If similar selection pressures acted on communication in early humans and early orangutans, our findings suggest that, at the dawn of speech evolution, proto-consonants were information-dense. They were moulded by selective regimes similar to those for proto-vowels and are predicted to have fulfilled similar communicative functions. Since both call categories evolved to become the two building blocks of all the world’s spoken languages, it is perhaps unsurprising that the two categories were originally equivalent in terms of variation and putative function. This view implies, however, that the reason for the first early human ancestors to combine proto-consonants and proto-vowels to generate the first proto-syllable or -word was not based on functional disparity. That is, a consonant–vowel combination would have served poorly to transmit two different bits of information. To transmit different messages, one of the categories ought to vary in ways the other did not, but this proposition is not supported by our results.

Conversely, elaboration and redundancy are common mechanisms of adaptation in animal acoustic systems that ensure effective communication 24 . Fulfilling effective vocal communication could therefore pose a parsimonious and proximate explanation for the production of the first proto-syllables or -words. The combination of voiceless consonant-like calls and voiced vowel-like calls would have allowed better exploitation of the sound spectrum for the transmission of the same cue or bit of information. Proto-syllables therefore probably represented message reiterations.

Our new research investigating voiceless calls in nonhuman great apes and their comparison with voiced calls refines our understanding of consonant and vowel use by early human ancestors. This information will allow pertinent extrapolations to be drawn about the evolutionary drives and synergies that played out between speech building blocks before and after the emergence of the first syllables and words.


Study sites

This study was conducted across four research stations, Tuanan and Gunung Palung in Borneo (P. pygmaeus wurmbii), and Sikundur and Sampan Getek in Sumatra (P. abelii). This study comprised 2,510 observation hours at Tuanan, 1,520 at Gunung Palung, 1,132 at Sikundur and 498 at Sampan Getek, with a grand total of 5,660 observation hours.

Data collection

All orangutan kiss-squeaks were opportunistically recorded while following subjects, typically at distances of 7 to 30 m from the individuals. Only unaided kiss-squeak variants were addressed in the study because other variants are present in only some populations (that is, hand and leaf kiss-squeaks were not considered) 9,10 . Calls were recorded at Tuanan using a Marantz analogue recorder PMD222 (Marantz Corporation, Kenagawa, Japan) in combination with a Sennheiser microphone ME 64 (Sennheiser electronic GmbH & Co. KG, Wedemark, Germany), or a Sony digital recorder TCD-D100 in combination with a Sony microphone ECM-M907 (Sony Corporation, Tokyo, Japan). In all remaining sites, calls were recorded using a Marantz analogue recorder PMD-660 or a ZOOM H4next Handy recorder (ZOOM Corporation, Tokyo, Japan), both connected to a RODE NTG-2 directional microphone (RØDE LLC, Sydney, Australia). Audio data were recorded under WAVE/WAV format at 16 bit. No meaningful differences in audio input were expected to result from different professional microphones (see below). Audio recordings were collected simultaneously with complete focal behavioural data on the focal animals and other conspecifics when in association. Data collection involved no interaction with or handling of the animals and strictly followed the Indonesian law.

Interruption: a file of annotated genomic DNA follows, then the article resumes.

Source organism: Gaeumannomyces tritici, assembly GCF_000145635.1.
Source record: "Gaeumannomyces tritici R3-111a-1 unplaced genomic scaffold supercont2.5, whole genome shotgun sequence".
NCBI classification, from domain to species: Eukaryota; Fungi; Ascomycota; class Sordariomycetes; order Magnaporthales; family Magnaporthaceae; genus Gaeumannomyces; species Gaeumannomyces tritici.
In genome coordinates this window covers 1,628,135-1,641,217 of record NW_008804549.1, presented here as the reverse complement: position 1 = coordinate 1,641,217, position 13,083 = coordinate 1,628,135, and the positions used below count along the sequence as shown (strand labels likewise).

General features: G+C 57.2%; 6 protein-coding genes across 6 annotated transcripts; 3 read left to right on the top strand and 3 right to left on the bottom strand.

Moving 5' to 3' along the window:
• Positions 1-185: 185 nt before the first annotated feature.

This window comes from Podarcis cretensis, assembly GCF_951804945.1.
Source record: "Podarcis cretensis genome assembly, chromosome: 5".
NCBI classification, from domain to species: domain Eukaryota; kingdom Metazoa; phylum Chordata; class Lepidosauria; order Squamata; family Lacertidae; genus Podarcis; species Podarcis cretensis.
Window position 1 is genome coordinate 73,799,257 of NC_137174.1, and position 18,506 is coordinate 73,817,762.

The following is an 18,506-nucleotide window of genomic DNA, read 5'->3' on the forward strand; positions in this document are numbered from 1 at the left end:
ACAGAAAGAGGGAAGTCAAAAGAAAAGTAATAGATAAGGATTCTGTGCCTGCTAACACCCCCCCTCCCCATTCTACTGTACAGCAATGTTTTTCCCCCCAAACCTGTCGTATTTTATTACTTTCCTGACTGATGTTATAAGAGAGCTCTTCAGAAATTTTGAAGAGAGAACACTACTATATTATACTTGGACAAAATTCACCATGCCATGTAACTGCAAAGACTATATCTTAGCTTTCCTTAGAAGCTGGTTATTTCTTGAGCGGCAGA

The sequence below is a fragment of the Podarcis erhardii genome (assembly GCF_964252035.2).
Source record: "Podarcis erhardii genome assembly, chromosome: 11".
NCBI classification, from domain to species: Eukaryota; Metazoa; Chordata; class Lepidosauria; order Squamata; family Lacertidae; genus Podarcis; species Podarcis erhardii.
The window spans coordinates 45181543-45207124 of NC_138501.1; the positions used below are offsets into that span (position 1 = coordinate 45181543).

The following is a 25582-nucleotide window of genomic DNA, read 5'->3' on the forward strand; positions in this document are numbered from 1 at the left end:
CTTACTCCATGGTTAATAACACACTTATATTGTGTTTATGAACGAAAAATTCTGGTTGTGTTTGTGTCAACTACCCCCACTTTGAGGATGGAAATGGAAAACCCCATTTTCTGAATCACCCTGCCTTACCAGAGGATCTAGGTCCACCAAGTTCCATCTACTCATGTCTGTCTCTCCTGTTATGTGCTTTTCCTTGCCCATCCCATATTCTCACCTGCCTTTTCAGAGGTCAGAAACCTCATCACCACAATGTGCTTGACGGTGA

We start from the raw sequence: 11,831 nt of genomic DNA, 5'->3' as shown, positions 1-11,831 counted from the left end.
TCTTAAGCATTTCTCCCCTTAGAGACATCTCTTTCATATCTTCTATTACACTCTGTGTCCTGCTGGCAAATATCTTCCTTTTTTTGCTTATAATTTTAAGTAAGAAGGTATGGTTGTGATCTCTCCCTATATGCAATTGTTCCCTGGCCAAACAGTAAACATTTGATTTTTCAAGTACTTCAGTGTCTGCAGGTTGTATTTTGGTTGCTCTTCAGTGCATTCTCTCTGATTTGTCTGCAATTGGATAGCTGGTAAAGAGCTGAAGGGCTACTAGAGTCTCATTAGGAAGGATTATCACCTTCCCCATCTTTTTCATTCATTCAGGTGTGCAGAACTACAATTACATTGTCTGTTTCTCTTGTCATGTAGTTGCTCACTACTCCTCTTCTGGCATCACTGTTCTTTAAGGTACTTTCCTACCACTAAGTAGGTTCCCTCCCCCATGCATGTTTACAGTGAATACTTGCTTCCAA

Data analyses

Recordings were transferred to a computer with a sampling rate of 44.1 kHz. Kiss-squeaks were measured with Raven interactive sound analysis software (version 1.2.1, Cornell Lab of Ornithology, Ithaca, New York) using the spectrogram window (window type: Hann; 3-dB filter bandwidth: 124 Hz; grid frequency resolution: 2.69 Hz; grid time resolution: 256 samples). Two acoustic parameters were measured following previous studies 9,15 : maximum frequency (Hz) and duration (seconds). Maximum frequency represented the frequency with the highest amplitude (dB) in the call. Duration represented the time difference between the off and onset of the call. Both parameters were extracted directly from the spectrogram window by drawing a selection encompassing the complete call from onset to offset.

These two parameters were chosen for four main reasons. First, they capture the general profile of a call along the time and frequency domains, respectively. Second, these two parameters have demonstrated to be highly informative, indeed often the most informative among other parameters and at different levels of variation in primate voiced calls, including those of orangutans 15,16,25 . Third, both parameters can be extracted from voiced and voiceless calls, allowing a direct comparison in terms of levels of variation between the two call categories. Fourth, these parameters are extremely robust and resilient across different recording settings and equipment, whereas other parameters are not 19 .

To establish the presence of each type of variation (between populations, size classes, contexts and individuals) potentially present in orangutan voiceless calls, we conducted generalized linear mixed model analyses (GLMM) using R as the programming language 26 and using the function lmer of the R-package lme4 27 . Our two acoustic parameters — maximum frequency, and duration — represented the response variable of two separate models. The ‘size class’ factor comprised three classes (adolescent, adult, and large flanged-male morph) and ‘context’ five classes (towards other orangutans, other animals, observers, other humans, and predator models), and these were inserted in our models as fixed effects. Because individuals and populations were sampled repeatedly, these factors were considered random effects, with the ‘population’ factor exhibiting four levels (that is, four different populations) and ‘individual’ factor 48 levels (48 different individuals).